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Fosun: China's Warren Buffett?
09/22/2015 10:00 am EST
Warren Buffett's legendary investment prowess wins him fans all over the world. China is no exception, notes Tony Daltorio in Daily Profit.
At this year's annual meeting of Buffett's Berkshire Hathaway (BRK-B), the delegation from China numbered 2,000.
That is double last year's figure and forced the company to set up a room for the Chinese that had simultaneous translation of the question and answer session.
For me, the most interesting bit of this Chinese capital movement is to watch what the “Warren Buffett of China” is doing.
He is billionaire Guo Guangchang. Guo is the chairman of China's largest private conglomerate, Fosun Group.
The parent company of the $8 billion Fosun Group is Fosun International Ltd. (FOSUY).
Guo has described himself as a pupil of Buffett. He added that he believes Fosun is where Berkshire was 30 years ago.
Fosun is building itself using the Buffett model. It's a model that is centered on insurance, but which then uses the funds from that cash cow to invest in diverse businesses.
Guo concentrates in three sectors: financial services, healthcare, and consumer goods. Why those sectors? He said that he wished to fulfill the needs of China's middle class.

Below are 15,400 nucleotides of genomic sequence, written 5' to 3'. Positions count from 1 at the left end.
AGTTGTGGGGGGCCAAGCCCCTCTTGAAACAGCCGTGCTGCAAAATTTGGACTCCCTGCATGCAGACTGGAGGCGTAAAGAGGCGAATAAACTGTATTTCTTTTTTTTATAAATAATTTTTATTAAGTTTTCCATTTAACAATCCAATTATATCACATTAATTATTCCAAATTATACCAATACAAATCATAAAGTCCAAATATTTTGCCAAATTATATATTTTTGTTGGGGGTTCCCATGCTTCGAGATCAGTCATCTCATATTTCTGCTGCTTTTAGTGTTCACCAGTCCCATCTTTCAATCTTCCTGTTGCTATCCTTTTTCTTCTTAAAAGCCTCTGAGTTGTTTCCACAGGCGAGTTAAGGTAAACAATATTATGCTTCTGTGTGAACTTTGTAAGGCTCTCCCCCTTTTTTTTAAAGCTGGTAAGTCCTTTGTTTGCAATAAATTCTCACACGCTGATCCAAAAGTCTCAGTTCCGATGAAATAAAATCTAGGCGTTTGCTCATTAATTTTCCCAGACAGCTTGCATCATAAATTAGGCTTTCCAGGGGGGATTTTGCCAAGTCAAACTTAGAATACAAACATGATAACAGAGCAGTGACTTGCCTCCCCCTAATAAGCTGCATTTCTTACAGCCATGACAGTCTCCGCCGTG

Guo said that the middle class now numbers 300 million people and will rise to between 500 million and 600 million people in the years ahead.
But Guo is not just adding Chinese companies to his portfolio. Fosun spent over $4 billion this year alone on acquisitions. Last year, it spent nearly $26 billion in a true spending spree.
Among the European firms he has scooped up positions in are tourism groups Club Med and Thomas Cook; fashion brands Tom Tailor and Folli Follie; Portuguese insurer Caixa Seguros; Belgian financial services company BHF Kleinwort Benson Group; and German bank Hauck & Aufhauser.
Fosun owns One Chase Manhattan Plaza, built by David Rockefeller, in New York. It also owns a stake in Cirque du Soleil. Its venture capital arm is also very active in funding a number of startups around the globe.
Fosun's shares doubled in price earlier this year and now, like the Chinese stock market as a whole, has given up those gains. Investors could learn a lesson from Buffett and Guo and take the long-term view.
The sell-off is offering investors a second chance to get in on China's version of Berkshire Hathaway at a bargain price. Sounds like something that should appeal to a patient, value investor.
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